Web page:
very good meathed but reality is incomplete try again ali sher misgeri

  10. Naseer ud din

    Misgar is famous for its rich history and it has a important place in the history of the area because a lot of legendary and mystical people have being to this place. In historic point of view it has an importance because was a historic trade route and our forefathers has played a crucial role in inhabiting that area and fought against many evils and odds and triumphed that area. It is demand of the time that we all should come forward for the development of the area in terms of religious affairs, political we have to put our effort. It is pertinent to mention here that we should be united and set an example of brotherhood to generations to come and keep aside personal motives and personal and vested interests. In the footsteps of forefathers who have set an example of unity and brotherhood and if we be untied it is not far away that the prediction of Aga Abdul Samad will come true that Misgar will be like Shar e Misr (Egypt).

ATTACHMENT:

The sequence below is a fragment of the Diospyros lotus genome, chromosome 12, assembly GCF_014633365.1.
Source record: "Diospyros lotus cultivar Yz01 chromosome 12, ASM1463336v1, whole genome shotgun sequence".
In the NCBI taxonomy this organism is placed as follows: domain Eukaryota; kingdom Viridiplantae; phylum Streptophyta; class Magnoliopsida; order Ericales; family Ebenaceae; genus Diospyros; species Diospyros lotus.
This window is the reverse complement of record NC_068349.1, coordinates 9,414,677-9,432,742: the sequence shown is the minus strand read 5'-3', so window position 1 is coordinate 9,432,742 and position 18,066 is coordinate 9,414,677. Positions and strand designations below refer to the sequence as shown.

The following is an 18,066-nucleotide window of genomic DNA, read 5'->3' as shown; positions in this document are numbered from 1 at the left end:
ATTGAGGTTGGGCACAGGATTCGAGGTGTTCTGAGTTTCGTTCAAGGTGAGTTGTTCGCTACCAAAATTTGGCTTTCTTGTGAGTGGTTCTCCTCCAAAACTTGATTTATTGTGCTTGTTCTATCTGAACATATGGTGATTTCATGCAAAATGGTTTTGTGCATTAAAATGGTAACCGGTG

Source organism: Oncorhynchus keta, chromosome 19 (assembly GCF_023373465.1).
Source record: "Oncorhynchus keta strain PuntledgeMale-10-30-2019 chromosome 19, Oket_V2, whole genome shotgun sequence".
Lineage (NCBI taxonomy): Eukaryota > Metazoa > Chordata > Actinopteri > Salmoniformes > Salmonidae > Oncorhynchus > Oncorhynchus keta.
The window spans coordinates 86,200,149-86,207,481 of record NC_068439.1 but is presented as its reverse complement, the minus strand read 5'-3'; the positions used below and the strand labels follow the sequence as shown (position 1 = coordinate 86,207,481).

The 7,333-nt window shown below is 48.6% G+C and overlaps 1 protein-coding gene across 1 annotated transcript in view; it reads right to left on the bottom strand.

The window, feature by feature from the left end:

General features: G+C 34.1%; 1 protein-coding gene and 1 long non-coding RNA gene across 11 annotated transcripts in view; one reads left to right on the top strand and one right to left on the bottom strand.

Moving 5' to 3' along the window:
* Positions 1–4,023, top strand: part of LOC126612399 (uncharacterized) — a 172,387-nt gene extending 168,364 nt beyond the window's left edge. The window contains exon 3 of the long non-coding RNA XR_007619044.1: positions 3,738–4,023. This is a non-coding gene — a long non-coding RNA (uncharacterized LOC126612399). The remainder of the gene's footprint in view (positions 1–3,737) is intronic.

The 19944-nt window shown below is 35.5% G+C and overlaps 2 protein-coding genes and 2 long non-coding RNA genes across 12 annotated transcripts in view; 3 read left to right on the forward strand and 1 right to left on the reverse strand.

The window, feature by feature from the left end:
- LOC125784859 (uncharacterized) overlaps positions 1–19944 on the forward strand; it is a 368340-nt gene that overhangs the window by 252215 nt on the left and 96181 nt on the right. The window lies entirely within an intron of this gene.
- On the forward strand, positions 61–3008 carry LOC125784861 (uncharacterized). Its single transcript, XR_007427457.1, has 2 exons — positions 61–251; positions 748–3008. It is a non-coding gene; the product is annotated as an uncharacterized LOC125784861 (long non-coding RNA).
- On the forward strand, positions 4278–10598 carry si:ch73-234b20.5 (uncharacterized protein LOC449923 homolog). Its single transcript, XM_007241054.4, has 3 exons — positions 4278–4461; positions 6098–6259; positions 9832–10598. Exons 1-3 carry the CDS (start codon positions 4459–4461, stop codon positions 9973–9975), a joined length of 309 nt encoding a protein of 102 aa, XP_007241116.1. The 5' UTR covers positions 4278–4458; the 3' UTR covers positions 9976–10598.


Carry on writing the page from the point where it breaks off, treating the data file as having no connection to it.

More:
It is my humble request that particularly youth should read and ponder and reflect upon the Farman of Imam Aqa Sultan Muhammad Shah which was made via radio to the mureed of Hunza and Central Asia in 1940.
    Warmest regards to everyone.

    • misgar

      Dear Mr. Naseer ud din,

      Kindly send your introduction so that I can approve the comments or your thoughts.

      Regards,
      Admin

  11. Rubina baig

    I am a native of a Misgar. I know the ground reality of my village and villagers where soft heart and hard work,self determined.

  12. Nadeem Huq

    Hello I’m interested in going to Misgar , any ideas can someone arrange our stay etc

    • misgar

      Dear Mr. Nadeem,
      Thank you for the comments. Can you kindly contact me on my mobile number 03462233127 so that we can talk in detail.

      Regards,

      Sher Shah
      Admin

Leave a Reply

Fill in your details below or click an icon to log in:

WordPress.com Logo

You are commenting using your WordPress.com account. Log Out / Change )

Twitter picture

You are commenting using your Twitter account. Log Out / Change )

Facebook photo

You are commenting using your Facebook account. Log Out / Change )

Google+ photo

You are commenting using your Google+ account. Log Out / Change )

Connecting to %s

Blog at WordPress.com.

%d bloggers like this: